Very pleased to have been invited to co-present with Jennifer Wynne a the CAST Grounding Trauma Conference 2018. Neither trauma nor difficult experiences that called names like “psychosis” are as mysterious or hard to understand as many experts would have … Continue reading
This one of my favourite articles, one of those I try to make a point of reading again every now and then. Margaret Wheatley on listening- such a simple act, an act of generosity. Listening is healing for both the … Continue reading
Op-Ed piece in New York Times by Psychiatrist and Psychopharmacologist Richard A. Friedman on the limitations of his own profession’s claims to being the world’s foremost authority and body of knowledge but yet limits its own understanding of the struggles … Continue reading
What in the west we call “medicine” is not the only medicine: there are many ways of practising medicine, some of which are more common and have been around for far longer than western “civilisation”. Indeed if you take a … Continue reading
The core experience of trauma is feeling disconnected and disempowered.
Ironic then, that so often our approach to mental health and the systems we build leave people feeling disconnected and disempowered. Continue reading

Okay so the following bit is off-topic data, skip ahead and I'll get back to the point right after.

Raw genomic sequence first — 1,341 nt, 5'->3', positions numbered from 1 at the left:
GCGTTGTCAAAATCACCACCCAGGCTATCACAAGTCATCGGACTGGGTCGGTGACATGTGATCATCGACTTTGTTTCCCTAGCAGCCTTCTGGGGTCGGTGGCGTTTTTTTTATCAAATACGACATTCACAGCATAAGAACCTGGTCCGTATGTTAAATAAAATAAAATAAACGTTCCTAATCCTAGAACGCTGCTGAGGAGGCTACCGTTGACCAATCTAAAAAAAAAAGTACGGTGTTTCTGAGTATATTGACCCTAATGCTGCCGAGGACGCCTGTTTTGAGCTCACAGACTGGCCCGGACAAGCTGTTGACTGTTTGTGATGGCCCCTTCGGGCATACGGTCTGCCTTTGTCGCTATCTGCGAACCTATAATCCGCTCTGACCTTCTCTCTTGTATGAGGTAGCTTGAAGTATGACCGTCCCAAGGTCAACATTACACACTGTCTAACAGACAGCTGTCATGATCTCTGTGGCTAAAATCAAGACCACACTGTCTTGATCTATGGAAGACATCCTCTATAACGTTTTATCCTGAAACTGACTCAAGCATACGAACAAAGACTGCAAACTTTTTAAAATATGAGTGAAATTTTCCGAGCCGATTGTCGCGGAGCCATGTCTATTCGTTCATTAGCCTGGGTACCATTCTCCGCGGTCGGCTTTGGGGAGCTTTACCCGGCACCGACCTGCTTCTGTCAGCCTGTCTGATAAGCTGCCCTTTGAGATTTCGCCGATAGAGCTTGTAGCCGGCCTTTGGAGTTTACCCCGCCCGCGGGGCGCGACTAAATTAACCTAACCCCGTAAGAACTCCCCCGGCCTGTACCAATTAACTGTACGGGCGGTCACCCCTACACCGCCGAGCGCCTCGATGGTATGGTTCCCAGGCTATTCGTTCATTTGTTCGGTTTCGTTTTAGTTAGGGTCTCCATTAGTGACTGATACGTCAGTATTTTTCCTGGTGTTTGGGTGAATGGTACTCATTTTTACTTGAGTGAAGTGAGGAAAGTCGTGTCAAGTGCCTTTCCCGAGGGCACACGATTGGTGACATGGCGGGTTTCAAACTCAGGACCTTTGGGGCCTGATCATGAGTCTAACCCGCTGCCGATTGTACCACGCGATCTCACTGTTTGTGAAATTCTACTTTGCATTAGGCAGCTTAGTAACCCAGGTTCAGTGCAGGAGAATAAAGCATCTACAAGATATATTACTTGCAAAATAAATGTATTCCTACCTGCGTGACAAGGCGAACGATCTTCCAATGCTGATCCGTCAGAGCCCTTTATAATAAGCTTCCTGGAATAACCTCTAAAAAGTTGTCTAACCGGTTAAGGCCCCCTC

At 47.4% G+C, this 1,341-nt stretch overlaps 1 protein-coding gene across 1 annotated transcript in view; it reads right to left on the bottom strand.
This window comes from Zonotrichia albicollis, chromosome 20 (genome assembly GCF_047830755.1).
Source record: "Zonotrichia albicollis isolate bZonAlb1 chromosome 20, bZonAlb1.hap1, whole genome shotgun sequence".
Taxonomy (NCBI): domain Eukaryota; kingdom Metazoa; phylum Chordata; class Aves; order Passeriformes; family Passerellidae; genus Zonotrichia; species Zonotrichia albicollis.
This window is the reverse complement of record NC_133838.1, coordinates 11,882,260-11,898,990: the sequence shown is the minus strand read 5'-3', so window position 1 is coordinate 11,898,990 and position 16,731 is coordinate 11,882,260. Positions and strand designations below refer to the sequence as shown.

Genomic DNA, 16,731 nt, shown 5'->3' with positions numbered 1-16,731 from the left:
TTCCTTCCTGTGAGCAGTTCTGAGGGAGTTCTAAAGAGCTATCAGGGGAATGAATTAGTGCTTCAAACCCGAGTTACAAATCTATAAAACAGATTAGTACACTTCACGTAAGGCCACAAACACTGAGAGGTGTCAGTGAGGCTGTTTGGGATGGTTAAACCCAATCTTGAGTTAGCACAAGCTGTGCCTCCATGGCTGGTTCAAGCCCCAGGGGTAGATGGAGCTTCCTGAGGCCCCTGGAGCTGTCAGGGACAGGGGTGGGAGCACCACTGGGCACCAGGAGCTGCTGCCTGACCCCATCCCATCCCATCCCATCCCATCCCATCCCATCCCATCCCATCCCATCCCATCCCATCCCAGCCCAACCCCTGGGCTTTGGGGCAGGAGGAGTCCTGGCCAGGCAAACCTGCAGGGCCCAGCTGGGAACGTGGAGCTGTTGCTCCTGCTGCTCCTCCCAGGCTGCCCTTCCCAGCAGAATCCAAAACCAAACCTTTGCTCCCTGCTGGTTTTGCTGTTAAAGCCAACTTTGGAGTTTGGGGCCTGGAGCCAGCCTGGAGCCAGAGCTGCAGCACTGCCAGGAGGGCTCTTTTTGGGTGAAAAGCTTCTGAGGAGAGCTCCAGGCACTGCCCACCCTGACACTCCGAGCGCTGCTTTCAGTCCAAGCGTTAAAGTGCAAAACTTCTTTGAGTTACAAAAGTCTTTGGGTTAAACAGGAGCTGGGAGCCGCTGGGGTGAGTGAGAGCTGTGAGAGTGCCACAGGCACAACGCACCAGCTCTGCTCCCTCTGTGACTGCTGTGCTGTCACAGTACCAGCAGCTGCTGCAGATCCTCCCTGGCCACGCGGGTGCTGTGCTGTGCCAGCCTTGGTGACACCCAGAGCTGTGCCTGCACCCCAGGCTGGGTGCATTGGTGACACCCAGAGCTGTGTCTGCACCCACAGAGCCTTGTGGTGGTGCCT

“may well be the effects of particularly powerful psychological trauma” These are the words of Eugene Bleuler when he first coined the term “schizophrenia” as a way of naming and understanding what he had been observing in patients in his … Continue reading
Bessel van der Kolk at bigthink.org offers a potted history of psychiatry and society’s difficult relationship with trauma. Psychiatry started as study of what were then deemed bizarre behaviours, but discovered they were understandable when considered in context with extraordinary … Continue reading
Listening is such a simple act.
Margaret Wheatley Continue reading
When we stop telling others what they need we might just create the space they need to speak for themselves.
We don’t need to be smart, clever or all knowing: we just need be willing to listen. Continue reading
Just because a person hears voices does not necessarily mean they are ill. Many people hear voices – research shows about ten percent of us between hear voices on a regular basis and even as many as 70% will do … Continue reading